Colombia’s leftist presidential candidate Gustavo Petro is “exaggerating” when seeking international pressure to investigate an alleged assassination attempt, President Juan Manuel Santos said Thursday.
The anti-establishment candidate met with the secretary general of the Organization of American States and the Inter-American Commission on Human Rights on Thursday.
According to Petro, evidence indicates that he was shot at after police drove him into a hostile crowd that was throwing rocks and eggs to the social democrat’s supporters.
Experts consulted by local media confirmed Petro’s claims, but local police and the prosecution have have claimed that the leftist anti-corruption advocate’s armored car was not hit by bullets.
According to Santos, Petro could be trying to inflate the gravity of the attack for political purposes.
“I don’t see any reason for Petro to make such a spectacle. What is he after? Publicity? Making himself a victim? Because here he has all guarantees and he knows it,” the president said.
According to Santos, the attack in the city of Cucuta was “unfortunate, but he is also exaggerating what happened with the accusation that this was an assassination attempt.”
Petro said to be disappointed by the president. “I was hoping for a serious pronouncement of the president. So, according to him I tried to assassinate myself?” the candidate said on Twitter.
The attack and possible assassination plot have revived concerns over the possible return of extreme political violence that cost the lives of several presidential candidates in the 1990s.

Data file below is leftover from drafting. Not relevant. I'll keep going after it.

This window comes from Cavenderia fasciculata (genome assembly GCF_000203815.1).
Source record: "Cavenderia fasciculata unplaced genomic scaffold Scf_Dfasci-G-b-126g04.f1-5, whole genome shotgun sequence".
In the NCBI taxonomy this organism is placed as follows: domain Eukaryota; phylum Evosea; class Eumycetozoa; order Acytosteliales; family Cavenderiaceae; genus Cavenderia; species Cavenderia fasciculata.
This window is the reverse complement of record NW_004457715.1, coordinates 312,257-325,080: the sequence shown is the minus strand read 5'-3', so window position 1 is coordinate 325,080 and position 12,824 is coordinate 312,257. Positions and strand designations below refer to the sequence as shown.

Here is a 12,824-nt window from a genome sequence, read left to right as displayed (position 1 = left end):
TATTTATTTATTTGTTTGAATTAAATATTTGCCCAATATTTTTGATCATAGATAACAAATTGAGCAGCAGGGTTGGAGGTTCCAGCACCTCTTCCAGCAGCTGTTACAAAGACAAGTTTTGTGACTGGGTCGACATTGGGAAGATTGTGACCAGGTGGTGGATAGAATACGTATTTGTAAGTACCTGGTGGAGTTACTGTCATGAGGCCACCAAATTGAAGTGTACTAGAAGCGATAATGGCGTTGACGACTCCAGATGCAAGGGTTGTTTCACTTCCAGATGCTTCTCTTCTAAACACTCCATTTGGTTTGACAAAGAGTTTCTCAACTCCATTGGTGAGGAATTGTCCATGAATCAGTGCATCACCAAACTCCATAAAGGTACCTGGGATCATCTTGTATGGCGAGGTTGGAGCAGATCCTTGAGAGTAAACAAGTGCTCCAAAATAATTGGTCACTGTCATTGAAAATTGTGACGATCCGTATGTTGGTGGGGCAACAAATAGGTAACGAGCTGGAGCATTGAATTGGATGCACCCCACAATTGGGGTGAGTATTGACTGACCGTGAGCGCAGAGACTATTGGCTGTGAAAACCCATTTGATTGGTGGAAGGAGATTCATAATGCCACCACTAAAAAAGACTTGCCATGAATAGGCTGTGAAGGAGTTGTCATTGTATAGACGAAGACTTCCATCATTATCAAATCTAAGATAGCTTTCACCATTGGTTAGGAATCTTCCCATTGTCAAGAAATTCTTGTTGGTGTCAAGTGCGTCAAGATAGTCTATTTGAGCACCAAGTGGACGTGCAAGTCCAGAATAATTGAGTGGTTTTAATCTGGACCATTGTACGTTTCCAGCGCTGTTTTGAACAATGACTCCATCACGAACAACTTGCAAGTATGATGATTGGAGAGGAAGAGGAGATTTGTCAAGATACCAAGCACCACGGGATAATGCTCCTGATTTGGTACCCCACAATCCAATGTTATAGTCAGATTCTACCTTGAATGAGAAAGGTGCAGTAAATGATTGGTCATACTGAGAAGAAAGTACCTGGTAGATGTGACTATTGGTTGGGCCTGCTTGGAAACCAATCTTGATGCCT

Journalist Daniel Coronell
Secretary General Luis Almagro of the OAS said on Thursday that “we agree with the candidate that the recent actions against him must be investigated and clarified.”
He also urged “all candidates in Colombia to take a stand against electoral violence.”
Hard-right former President Alvaro Uribe and other conservative candidates have been rallying against Petro, accusing the social democrat and anti-corruption advocate of being a communist.
Unlike all other candidates, Uribe has refused to condemn violence, but rejected protests that frustrated his own campaign rally hours before violence erupted in Cucuta.
The political situation is particularly tense because the Supreme Court has ordered to reopen investigations into the former president’s alleged involvement in the formation of far-right death squads in the 1990s.
According to the country’s notoriously unreliable polls, Uribe’s candidate, former Senator Ivan Duque, is going head to head with Petro.